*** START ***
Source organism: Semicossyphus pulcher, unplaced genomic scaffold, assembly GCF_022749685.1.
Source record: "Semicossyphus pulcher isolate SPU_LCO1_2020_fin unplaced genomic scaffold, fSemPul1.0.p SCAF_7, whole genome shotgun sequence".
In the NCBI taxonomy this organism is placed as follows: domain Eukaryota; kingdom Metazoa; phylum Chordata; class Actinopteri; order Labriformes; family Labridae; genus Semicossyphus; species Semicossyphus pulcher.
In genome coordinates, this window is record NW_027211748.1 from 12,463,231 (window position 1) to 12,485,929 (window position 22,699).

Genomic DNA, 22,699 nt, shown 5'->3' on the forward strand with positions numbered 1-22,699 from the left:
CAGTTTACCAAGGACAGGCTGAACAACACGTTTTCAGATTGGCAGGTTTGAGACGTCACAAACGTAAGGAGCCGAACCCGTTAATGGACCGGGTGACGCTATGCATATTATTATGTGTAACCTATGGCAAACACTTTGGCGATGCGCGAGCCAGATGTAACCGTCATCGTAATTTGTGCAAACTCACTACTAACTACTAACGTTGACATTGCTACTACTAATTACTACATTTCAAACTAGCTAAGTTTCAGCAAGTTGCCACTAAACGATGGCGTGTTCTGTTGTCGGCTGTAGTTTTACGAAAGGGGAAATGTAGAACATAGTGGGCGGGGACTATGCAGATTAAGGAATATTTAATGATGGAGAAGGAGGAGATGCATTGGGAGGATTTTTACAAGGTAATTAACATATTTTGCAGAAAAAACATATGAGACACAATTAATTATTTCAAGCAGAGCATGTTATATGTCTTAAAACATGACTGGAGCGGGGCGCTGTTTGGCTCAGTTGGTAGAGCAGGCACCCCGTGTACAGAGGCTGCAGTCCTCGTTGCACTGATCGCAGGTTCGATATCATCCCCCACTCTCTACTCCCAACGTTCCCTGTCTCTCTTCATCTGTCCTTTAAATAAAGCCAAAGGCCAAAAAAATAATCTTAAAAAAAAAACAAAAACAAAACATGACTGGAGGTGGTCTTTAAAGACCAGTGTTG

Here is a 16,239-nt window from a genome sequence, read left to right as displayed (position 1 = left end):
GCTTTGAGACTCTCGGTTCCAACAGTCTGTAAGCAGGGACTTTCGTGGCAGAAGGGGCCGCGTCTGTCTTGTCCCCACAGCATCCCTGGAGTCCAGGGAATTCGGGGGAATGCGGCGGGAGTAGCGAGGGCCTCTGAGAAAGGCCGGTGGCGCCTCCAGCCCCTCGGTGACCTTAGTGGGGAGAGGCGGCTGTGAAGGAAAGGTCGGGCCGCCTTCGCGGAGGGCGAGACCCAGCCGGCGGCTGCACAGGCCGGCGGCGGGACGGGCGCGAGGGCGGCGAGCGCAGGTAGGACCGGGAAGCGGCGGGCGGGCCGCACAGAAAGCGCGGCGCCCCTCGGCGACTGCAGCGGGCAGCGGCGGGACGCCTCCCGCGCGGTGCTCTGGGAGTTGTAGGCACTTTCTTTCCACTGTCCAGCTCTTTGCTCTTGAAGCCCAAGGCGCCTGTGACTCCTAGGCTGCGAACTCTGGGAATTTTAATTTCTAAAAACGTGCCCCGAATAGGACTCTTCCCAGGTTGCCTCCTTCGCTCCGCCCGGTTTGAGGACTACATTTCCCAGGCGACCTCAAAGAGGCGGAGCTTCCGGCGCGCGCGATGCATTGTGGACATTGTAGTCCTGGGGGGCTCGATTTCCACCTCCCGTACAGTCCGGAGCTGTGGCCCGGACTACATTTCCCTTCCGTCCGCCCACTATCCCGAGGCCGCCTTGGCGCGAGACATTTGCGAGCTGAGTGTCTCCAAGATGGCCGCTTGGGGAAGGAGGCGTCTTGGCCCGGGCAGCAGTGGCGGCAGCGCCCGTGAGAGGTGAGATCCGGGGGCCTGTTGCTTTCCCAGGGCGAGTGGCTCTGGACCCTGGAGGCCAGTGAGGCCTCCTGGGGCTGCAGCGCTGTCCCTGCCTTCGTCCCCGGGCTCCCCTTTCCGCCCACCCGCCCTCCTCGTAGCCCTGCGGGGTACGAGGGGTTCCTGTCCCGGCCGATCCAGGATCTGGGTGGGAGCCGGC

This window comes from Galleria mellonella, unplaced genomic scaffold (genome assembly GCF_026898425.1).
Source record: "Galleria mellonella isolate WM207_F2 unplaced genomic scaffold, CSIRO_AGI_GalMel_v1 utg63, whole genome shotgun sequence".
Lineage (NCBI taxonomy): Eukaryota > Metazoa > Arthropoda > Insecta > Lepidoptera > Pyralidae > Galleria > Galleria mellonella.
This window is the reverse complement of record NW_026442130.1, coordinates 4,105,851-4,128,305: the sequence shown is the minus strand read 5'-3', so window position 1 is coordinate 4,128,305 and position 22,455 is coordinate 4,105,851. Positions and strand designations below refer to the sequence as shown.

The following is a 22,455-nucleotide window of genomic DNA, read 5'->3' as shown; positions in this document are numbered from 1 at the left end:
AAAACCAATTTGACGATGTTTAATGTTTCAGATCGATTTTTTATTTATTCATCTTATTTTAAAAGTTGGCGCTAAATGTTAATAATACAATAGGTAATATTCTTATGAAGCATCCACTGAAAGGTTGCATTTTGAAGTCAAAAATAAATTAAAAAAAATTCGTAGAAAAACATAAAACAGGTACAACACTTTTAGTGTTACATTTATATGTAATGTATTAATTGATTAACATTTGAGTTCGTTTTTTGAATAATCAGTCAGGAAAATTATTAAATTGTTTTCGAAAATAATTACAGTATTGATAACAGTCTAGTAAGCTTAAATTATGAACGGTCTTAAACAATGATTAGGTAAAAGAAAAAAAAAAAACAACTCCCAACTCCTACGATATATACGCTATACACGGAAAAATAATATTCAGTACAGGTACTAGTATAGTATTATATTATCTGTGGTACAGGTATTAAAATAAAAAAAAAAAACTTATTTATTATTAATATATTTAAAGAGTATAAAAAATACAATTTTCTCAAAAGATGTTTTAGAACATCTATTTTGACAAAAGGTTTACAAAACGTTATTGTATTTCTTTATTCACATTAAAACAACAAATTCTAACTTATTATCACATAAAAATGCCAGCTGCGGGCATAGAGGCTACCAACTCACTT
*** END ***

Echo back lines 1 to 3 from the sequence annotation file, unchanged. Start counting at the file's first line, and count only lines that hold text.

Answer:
Source organism: Semicossyphus pulcher, unplaced genomic scaffold, assembly GCF_022749685.1.
Source record: "Semicossyphus pulcher isolate SPU_LCO1_2020_fin unplaced genomic scaffold, fSemPul1.0.p SCAF_7, whole genome shotgun sequence".
In the NCBI taxonomy this organism is placed as follows: domain Eukaryota; kingdom Metazoa; phylum Chordata; class Actinopteri; order Labriformes; family Labridae; genus Semicossyphus; species Semicossyphus pulcher.